More charges have been laid against the Australian man accused of the March 15 Christchurch terrorist attacks.
- Carrying a number of high-powered weapons, Tarrant stormed two mosques during Friday prayers
- The victims’ families and survivors were told about the new charges at a meeting with police on Tuesday afternoon
- Tarrant is being held at a maximum security prison in Auckland
New Zealand police charged Brenton Harrison Tarrant with one count of engaging in a terrorist act. An additional murder charge and two additional attempted murder charges were also filed.
Tarrant is now facing 92 charges — 51 charges of murder, 40 of attempted murder, and one terrorism charge.
The victims’ families and survivors were told about the new charges at a meeting with police on Tuesday afternoon.
“The charge will allege a terrorist act was carried out in Christchurch on 15 March 2019 and follows consultation between Police, Crown Law and the Christchurch Crown Solicitors Office,” NZ police said in a statement.
Tarrant was arrested on March 15 for his involvement in the shooting deaths of 51 people at two mosques in Christchurch. He was initially charged with one count of murder.
He stormed the mosques during Friday prayers with a number of high-powered weapons and live-streamed the attack online, in what is alleged to be the single-worst terrorist attack carried out by an Australian.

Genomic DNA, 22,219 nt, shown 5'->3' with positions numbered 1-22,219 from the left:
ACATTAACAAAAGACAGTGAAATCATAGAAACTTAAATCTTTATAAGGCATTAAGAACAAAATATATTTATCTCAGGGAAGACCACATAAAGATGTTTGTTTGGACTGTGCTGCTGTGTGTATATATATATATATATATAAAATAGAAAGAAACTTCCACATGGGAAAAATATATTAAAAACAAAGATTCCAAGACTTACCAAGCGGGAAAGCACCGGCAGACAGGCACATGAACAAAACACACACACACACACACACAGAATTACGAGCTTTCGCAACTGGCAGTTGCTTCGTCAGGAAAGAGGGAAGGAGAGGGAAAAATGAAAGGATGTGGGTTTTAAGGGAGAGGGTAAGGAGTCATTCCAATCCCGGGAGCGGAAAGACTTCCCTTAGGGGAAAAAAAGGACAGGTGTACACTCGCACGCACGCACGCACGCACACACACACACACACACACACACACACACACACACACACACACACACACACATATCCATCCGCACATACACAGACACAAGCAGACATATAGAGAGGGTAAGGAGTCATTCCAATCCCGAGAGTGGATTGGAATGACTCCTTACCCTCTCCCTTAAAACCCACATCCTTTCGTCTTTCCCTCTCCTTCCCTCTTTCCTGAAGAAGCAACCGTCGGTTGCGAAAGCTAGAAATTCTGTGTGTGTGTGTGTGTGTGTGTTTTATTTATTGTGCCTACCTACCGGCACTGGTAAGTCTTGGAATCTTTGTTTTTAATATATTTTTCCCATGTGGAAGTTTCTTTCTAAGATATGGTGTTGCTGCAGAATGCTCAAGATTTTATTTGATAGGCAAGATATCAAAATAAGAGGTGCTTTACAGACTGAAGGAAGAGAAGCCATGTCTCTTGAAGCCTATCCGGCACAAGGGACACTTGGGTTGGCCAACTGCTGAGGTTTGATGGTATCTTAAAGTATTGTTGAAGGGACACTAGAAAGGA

New Zealand Prime Minister Jacinda Ardern said Tarrant had been in possession of a “category A” gun licence, obtained in 2017.
It allowed him to legally obtain the weapons in December 2017, and he was not on any watchlists prior to the attacks.
Ms Ardern said the 28-year-old Australian had based himself in the city of Dunedin prior to the attack.
Tarrant is being held at a maximum security prison in Auckland and has appeared at the Christchurch High Court via video link.
At a March 16 court appearance, Tarrant did not apply for bail or for the suppression of his name, and he made a white power gesture as he was brought into the court.
During a subsequent court appearance on April 5 the presiding judge, Justice Cameron Mander, ordered a mental health assessment to determine Tarrant’s fitness to enter a plea.
Justice Mander said this was an entirely normal undertaking.
Tarrant is being represented by Auckland-based barristers Shane Tait and Jonathan Hudson.
He is due back in court in June.